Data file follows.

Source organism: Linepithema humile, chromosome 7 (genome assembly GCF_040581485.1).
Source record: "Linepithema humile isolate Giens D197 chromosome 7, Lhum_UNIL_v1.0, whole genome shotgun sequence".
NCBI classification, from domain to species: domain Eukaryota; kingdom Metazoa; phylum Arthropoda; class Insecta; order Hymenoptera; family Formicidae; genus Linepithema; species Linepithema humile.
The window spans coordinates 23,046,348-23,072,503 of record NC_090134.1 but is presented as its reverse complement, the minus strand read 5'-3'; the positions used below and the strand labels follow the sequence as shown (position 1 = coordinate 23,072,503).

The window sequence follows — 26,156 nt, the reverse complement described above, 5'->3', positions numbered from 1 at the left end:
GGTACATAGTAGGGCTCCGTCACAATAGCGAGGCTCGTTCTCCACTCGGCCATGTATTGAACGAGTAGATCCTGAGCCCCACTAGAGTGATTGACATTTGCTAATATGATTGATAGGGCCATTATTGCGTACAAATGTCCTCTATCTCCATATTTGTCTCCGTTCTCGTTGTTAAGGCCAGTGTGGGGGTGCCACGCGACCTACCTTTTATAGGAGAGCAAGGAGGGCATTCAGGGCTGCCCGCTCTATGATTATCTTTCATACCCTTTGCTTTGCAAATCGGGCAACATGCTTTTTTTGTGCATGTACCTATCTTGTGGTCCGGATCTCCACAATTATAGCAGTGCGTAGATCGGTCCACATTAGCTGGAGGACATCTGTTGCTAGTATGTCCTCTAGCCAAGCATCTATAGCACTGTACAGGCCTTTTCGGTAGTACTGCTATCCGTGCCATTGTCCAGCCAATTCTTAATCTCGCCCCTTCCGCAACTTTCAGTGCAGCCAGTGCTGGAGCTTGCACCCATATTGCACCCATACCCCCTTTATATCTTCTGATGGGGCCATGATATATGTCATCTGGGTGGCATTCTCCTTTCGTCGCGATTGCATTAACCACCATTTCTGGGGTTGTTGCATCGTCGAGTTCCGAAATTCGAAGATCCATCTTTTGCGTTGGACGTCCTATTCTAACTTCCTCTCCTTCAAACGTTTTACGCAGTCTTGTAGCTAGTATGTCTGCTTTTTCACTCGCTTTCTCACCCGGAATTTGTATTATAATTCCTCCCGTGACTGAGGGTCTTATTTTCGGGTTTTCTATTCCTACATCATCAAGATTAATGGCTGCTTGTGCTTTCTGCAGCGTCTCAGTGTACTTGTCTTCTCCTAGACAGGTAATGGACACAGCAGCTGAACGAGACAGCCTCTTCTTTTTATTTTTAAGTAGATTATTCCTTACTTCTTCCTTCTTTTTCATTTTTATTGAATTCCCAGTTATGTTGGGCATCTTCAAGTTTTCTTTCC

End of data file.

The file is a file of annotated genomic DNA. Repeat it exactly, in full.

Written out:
Source organism: Linepithema humile, chromosome 7 (genome assembly GCF_040581485.1).
Source record: "Linepithema humile isolate Giens D197 chromosome 7, Lhum_UNIL_v1.0, whole genome shotgun sequence".
NCBI classification, from domain to species: domain Eukaryota; kingdom Metazoa; phylum Arthropoda; class Insecta; order Hymenoptera; family Formicidae; genus Linepithema; species Linepithema humile.
The window spans coordinates 23,046,348-23,072,503 of record NC_090134.1 but is presented as its reverse complement, the minus strand read 5'-3'; the positions used below and the strand labels follow the sequence as shown (position 1 = coordinate 23,072,503).

The window sequence follows — 26,156 nt, the reverse complement described above, 5'->3', positions numbered from 1 at the left end:
GGTACATAGTAGGGCTCCGTCACAATAGCGAGGCTCGTTCTCCACTCGGCCATGTATTGAACGAGTAGATCCTGAGCCCCACTAGAGTGATTGACATTTGCTAATATGATTGATAGGGCCATTATTGCGTACAAATGTCCTCTATCTCCATATTTGTCTCCGTTCTCGTTGTTAAGGCCAGTGTGGGGGTGCCACGCGACCTACCTTTTATAGGAGAGCAAGGAGGGCATTCAGGGCTGCCCGCTCTATGATTATCTTTCATACCCTTTGCTTTGCAAATCGGGCAACATGCTTTTTTTGTGCATGTACCTATCTTGTGGTCCGGATCTCCACAATTATAGCAGTGCGTAGATCGGTCCACATTAGCTGGAGGACATCTGTTGCTAGTATGTCCTCTAGCCAAGCATCTATAGCACTGTACAGGCCTTTTCGGTAGTACTGCTATCCGTGCCATTGTCCAGCCAATTCTTAATCTCGCCCCTTCCGCAACTTTCAGTGCAGCCAGTGCTGGAGCTTGCACCCATATTGCACCCATACCCCCTTTATATCTTCTGATGGGGCCATGATATATGTCATCTGGGTGGCATTCTCCTTTCGTCGCGATTGCATTAACCACCATTTCTGGGGTTGTTGCATCGTCGAGTTCCGAAATTCGAAGATCCATCTTTTGCGTTGGACGTCCTATTCTAACTTCCTCTCCTTCAAACGTTTTACGCAGTCTTGTAGCTAGTATGTCTGCTTTTTCACTCGCTTTCTCACCCGGAATTTGTATTATAATTCCTCCCGTGACTGAGGGTCTTATTTTCGGGTTTTCTATTCCTACATCATCAAGATTAATGGCTGCTTGTGCTTTCTGCAGCGTCTCAGTGTACTTGTCTTCTCCTAGACAGGTAATGGACACAGCAGCTGAACGAGACAGCCTCTTCTTTTTATTTTTAAGTAGATTATTCCTTACTTCTTCCTTCTTTTTCATTTTTATTGAATTCCCAGTTATGTTGGGCATCTTCAAGTTTTCTTTCC